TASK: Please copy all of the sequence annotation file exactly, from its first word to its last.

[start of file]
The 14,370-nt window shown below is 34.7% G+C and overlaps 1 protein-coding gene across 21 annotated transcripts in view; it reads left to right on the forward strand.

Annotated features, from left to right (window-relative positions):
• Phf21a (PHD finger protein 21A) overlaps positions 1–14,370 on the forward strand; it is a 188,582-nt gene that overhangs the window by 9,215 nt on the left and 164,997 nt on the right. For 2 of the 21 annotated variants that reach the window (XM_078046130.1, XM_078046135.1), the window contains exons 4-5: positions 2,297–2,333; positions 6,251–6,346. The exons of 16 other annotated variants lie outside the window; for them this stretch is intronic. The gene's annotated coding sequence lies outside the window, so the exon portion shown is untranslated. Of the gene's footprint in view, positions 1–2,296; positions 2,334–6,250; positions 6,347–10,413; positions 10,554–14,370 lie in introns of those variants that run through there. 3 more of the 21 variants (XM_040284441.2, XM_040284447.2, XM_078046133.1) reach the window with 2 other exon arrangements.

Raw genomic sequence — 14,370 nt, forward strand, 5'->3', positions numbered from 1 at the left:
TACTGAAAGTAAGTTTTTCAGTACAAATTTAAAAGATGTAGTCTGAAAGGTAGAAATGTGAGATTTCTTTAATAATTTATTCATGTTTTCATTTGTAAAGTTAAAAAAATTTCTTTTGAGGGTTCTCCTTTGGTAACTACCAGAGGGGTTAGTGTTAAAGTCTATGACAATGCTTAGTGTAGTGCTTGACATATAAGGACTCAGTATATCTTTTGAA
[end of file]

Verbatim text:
The 14,370-nt window shown below is 34.7% G+C and overlaps 1 protein-coding gene across 21 annotated transcripts in view; it reads left to right on the forward strand.

Annotated features, from left to right (window-relative positions):
• Phf21a (PHD finger protein 21A) overlaps positions 1–14,370 on the forward strand; it is a 188,582-nt gene that overhangs the window by 9,215 nt on the left and 164,997 nt on the right. For 2 of the 21 annotated variants that reach the window (XM_078046130.1, XM_078046135.1), the window contains exons 4-5: positions 2,297–2,333; positions 6,251–6,346. The exons of 16 other annotated variants lie outside the window; for them this stretch is intronic. The gene's annotated coding sequence lies outside the window, so the exon portion shown is untranslated. Of the gene's footprint in view, positions 1–2,296; positions 2,334–6,250; positions 6,347–10,413; positions 10,554–14,370 lie in introns of those variants that run through there. 3 more of the 21 variants (XM_040284441.2, XM_040284447.2, XM_078046133.1) reach the window with 2 other exon arrangements.

Raw genomic sequence — 14,370 nt, forward strand, 5'->3', positions numbered from 1 at the left:
TACTGAAAGTAAGTTTTTCAGTACAAATTTAAAAGATGTAGTCTGAAAGGTAGAAATGTGAGATTTCTTTAATAATTTATTCATGTTTTCATTTGTAAAGTTAAAAAAATTTCTTTTGAGGGTTCTCCTTTGGTAACTACCAGAGGGGTTAGTGTTAAAGTCTATGACAATGCTTAGTGTAGTGCTTGACATATAAGGACTCAGTATATCTTTTGAA